In the Twilight zone: H M Naqvi on Karachi


Many cities are founded by gods, heroes, conquerors but Karachi emerges from nothing, from stories. There are stories about Ram and Sita sojourning in a verdant cove that would become a canton of the city. There are stories about a wandering Sufi who settled by a creek and in time the lice he shook from his head metamorphosed into crocodiles. There are stories about some natural calamity, an earthquake perhaps, that compelled the inhabitants of nearby bastis to populate the scrim of coast on the Arabian Sea that is now populated by some 18.2 million souls officially (21 million unofficially).

Karachi is vast and varied. It might rain in Orangi but it remains sunny in Pipri. There might be street battles in Lyari while families picnic on the seaside at Sandspit. There are Balochi neighbourhoods such as Razaqabad where women are holed up in dull, concrete, single-storied structures, and cantons that include McNeil Road where Christian matrons wander on the streets in skirts. Any attempt then to distill the city into discourse is fraught, if not always futile. One might begin with one’s own story, one’s own Karachi. ****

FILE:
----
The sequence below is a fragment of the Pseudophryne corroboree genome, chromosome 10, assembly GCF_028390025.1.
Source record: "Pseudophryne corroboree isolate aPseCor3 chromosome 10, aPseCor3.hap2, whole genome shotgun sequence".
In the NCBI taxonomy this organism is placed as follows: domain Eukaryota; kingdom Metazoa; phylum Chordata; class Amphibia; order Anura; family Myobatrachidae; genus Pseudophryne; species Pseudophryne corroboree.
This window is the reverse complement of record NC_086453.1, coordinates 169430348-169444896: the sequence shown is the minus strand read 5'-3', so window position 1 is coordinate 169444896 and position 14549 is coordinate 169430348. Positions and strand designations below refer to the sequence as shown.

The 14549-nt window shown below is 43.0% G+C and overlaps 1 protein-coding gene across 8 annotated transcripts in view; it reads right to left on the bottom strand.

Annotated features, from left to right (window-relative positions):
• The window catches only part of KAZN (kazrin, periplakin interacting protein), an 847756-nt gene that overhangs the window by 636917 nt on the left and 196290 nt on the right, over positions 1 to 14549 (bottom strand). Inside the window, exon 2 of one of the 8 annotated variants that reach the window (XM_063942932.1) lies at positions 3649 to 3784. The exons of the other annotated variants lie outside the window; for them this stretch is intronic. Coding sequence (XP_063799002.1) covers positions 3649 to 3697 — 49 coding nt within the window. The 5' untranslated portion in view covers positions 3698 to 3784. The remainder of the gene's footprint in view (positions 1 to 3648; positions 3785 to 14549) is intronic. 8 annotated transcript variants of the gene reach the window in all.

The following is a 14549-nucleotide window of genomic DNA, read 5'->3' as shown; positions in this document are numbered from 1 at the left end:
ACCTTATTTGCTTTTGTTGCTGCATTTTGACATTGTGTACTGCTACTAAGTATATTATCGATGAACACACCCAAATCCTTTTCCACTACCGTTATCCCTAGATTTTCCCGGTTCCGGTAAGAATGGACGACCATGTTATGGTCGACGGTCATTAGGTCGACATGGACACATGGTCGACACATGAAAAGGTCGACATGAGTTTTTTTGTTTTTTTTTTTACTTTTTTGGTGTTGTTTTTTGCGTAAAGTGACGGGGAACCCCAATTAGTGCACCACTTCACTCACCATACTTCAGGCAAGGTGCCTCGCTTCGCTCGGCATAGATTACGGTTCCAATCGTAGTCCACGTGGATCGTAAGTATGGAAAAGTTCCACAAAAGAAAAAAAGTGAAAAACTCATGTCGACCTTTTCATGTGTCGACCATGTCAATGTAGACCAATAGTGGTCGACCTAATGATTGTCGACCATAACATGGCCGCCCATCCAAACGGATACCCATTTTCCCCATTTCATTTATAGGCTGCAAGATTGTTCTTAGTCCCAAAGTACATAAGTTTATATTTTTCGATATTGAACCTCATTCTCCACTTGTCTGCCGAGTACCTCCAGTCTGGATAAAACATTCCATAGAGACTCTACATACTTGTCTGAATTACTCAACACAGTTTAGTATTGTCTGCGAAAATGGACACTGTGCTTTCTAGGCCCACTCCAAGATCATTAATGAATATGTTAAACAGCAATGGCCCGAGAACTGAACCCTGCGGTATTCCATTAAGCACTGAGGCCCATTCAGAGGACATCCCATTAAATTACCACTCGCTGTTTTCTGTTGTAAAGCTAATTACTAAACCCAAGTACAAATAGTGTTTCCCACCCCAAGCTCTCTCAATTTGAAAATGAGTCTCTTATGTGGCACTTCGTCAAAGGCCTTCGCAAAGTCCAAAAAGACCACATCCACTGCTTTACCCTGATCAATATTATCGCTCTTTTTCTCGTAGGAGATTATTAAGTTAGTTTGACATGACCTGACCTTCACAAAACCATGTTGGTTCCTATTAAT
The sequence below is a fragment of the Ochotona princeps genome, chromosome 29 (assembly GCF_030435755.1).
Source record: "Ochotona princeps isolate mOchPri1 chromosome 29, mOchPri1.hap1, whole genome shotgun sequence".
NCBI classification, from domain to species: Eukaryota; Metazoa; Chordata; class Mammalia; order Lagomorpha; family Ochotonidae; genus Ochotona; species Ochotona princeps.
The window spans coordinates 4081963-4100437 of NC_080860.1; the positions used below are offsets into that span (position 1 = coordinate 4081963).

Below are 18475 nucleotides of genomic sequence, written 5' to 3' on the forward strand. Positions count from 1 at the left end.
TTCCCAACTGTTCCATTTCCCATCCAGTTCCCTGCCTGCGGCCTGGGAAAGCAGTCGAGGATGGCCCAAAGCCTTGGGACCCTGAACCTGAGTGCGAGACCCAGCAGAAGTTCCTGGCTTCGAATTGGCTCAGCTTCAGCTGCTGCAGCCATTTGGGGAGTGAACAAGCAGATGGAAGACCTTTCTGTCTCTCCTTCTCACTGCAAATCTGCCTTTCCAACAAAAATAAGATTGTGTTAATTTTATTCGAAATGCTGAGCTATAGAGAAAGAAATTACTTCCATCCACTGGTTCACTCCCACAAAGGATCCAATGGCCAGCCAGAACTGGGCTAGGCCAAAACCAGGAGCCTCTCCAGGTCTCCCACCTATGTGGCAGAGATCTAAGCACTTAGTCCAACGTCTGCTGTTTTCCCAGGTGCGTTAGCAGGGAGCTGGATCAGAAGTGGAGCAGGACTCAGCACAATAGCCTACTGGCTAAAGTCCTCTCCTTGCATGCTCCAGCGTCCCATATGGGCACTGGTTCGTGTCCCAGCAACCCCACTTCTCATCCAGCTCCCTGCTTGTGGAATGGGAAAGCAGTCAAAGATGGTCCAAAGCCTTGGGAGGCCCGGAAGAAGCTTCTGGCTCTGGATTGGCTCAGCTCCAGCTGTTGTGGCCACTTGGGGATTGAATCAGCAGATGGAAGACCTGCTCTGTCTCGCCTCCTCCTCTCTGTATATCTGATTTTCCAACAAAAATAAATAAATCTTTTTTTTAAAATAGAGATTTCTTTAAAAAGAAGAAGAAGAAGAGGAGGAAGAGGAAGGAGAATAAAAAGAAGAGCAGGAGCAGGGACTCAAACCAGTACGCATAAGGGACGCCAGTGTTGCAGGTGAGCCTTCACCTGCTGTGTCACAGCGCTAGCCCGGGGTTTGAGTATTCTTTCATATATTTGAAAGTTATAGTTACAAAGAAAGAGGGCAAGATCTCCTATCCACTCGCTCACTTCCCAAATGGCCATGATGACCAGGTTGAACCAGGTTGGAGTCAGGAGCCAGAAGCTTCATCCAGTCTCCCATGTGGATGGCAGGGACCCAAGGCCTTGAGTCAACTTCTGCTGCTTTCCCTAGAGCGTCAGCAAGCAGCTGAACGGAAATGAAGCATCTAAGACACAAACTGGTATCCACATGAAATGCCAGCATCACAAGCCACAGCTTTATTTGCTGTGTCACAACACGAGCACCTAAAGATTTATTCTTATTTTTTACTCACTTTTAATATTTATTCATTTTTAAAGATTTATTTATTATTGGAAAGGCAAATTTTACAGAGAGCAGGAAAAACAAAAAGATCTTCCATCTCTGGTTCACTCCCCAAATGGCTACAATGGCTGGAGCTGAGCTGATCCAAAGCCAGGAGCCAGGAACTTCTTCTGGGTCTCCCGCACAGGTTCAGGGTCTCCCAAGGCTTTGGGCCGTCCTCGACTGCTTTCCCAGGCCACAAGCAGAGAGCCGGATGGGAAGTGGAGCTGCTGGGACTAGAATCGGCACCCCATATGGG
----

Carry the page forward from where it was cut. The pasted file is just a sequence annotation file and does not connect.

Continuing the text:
My grandfather arrived in the city not long after the sudden, sundering inception of India and Pakistan. He would wind up in a onebedroom, ground-floor portion of a semi-detached house in Paposh Nagar that featured low ceilings, flimsy doors, paved concrete floors, and despite the sehen in the back, could feel somewhat claustrophobic. The household comprised some 15 members then, many of whom sprawled on charpoys under the sky at night because it would be warm inside.

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